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More Freedom in an A La Carte EU

by on February 11, 2013

Plurality is great for individual freedom in Europe

The first reduction in the EU’s budget and David Cameron’s pledge for re-negotiation of the British relationship with the EU, have been reviewed from many angles. The reality is that nothing much happens at any radical speed in the EU. Various commentators are however right. The EU is at cross-roads. Will it renew confidence and go back to its founding principles or will the Leviathan break its “social contract”?

The EU has many more positives than negatives. It has brought peace and prosperity to a once chaotic continent in a state of nature which was “solitary, poor, nasty, brutish and short” (Hobbes Leviathan). Countries like individuals have given up some of their liberty to come together in a “social contract”. This contract brought about common agreed standard behaviour and set of laws. The EU has, however, forgotten (similarly to monarchs of the 17th & 18th century) that it is not an absolute ruler. The Leviathan’s goal is “to protect life, liberty and property of its people”. People are born free and have the right to remain free. In the EU’s terms this means protecting peace, free-trade, property, and the rule of law. The EU has no reason to reach any further. Reaching further would lead to society giving up more liberty than it needs to. Reducing individual freedom to a potential dictatorship of the majority.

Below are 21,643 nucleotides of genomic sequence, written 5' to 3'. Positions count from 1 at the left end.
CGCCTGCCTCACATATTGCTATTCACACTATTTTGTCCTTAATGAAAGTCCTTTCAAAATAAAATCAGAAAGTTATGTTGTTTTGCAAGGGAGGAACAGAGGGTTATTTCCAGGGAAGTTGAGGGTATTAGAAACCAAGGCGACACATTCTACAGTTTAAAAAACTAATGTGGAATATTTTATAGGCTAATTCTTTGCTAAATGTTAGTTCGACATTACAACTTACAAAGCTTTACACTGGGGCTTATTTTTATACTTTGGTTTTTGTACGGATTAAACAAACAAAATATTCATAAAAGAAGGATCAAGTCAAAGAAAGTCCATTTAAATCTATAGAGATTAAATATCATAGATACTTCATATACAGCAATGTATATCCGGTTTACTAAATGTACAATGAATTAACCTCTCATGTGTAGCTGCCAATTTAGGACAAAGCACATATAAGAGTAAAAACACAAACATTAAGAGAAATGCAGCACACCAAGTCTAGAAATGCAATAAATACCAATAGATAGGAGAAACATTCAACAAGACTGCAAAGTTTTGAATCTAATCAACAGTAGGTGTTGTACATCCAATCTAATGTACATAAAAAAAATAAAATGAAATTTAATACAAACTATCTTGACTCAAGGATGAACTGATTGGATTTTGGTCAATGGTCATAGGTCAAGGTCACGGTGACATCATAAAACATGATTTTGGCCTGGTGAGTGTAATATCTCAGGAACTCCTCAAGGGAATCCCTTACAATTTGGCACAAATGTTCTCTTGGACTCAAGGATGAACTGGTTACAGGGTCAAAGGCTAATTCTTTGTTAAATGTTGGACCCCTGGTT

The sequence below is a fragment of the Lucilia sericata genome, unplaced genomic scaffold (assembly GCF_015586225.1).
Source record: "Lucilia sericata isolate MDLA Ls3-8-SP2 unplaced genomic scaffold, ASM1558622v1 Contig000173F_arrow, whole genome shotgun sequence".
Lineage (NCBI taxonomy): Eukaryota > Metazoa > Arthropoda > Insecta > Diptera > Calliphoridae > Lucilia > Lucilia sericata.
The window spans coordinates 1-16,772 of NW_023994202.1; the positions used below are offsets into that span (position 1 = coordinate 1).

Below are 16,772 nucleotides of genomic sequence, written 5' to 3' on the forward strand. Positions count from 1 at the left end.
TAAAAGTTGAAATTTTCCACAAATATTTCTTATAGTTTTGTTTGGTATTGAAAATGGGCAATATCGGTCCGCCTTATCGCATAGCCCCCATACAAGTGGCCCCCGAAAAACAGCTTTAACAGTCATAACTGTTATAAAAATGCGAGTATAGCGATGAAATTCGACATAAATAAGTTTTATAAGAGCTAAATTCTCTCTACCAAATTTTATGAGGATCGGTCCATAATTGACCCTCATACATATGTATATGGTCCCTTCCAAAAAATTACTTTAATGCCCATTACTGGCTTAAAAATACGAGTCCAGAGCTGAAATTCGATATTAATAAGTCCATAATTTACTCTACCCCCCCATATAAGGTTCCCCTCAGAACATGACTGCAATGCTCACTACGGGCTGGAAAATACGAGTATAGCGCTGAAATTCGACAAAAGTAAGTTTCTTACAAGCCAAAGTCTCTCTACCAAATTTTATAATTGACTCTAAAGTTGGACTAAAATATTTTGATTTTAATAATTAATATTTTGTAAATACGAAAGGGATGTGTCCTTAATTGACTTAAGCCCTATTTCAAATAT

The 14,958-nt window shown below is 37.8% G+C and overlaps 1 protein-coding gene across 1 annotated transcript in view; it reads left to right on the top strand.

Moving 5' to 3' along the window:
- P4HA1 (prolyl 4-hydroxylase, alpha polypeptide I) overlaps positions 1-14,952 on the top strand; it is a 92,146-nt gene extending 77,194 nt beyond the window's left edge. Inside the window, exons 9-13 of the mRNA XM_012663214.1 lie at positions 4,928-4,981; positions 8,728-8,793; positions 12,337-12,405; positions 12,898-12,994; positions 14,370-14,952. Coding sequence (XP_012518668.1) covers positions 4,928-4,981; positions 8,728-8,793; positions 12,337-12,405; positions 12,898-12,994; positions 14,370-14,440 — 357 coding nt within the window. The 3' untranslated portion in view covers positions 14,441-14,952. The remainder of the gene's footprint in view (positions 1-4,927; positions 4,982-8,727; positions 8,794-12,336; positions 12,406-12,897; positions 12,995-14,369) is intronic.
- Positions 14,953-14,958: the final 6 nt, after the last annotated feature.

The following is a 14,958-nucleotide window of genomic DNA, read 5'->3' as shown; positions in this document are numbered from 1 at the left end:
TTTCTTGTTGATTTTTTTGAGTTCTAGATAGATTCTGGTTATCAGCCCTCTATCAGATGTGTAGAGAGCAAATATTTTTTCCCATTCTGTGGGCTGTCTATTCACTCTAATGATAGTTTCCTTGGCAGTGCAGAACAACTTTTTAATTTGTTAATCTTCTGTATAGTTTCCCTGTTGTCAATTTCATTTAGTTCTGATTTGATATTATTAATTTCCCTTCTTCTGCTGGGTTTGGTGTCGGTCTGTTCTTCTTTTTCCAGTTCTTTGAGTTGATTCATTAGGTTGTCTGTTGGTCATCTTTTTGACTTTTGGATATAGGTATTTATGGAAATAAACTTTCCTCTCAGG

A majority of people would agree with youth unemployment guarantees, a financial transaction tax, a minimum wage or even a living wage, and a 40 hour maximum working week. However, not all would agree (many wouldn’t). It is unfortunate that democracy is not perfect and that we can’t think of a better alternative. So it is up to the minority to create a majority though debate and interaction.

Yet the beauty of the EU could be that it could allow people to vote with their feet. The EU could be John Locke’s United States. If an individual does not agree with a law in their country of residence, they should have the opportunity to move to another country in pursuit of happiness. By promoting the right overall conditions in the EU, through enforcing the social contract but also allowing for plurality, leaving one country for another does not need to be a nasty or haphazard experience. An “a la carte EU” with countries controlling their own policies in a European framework would give the individual most freedom.

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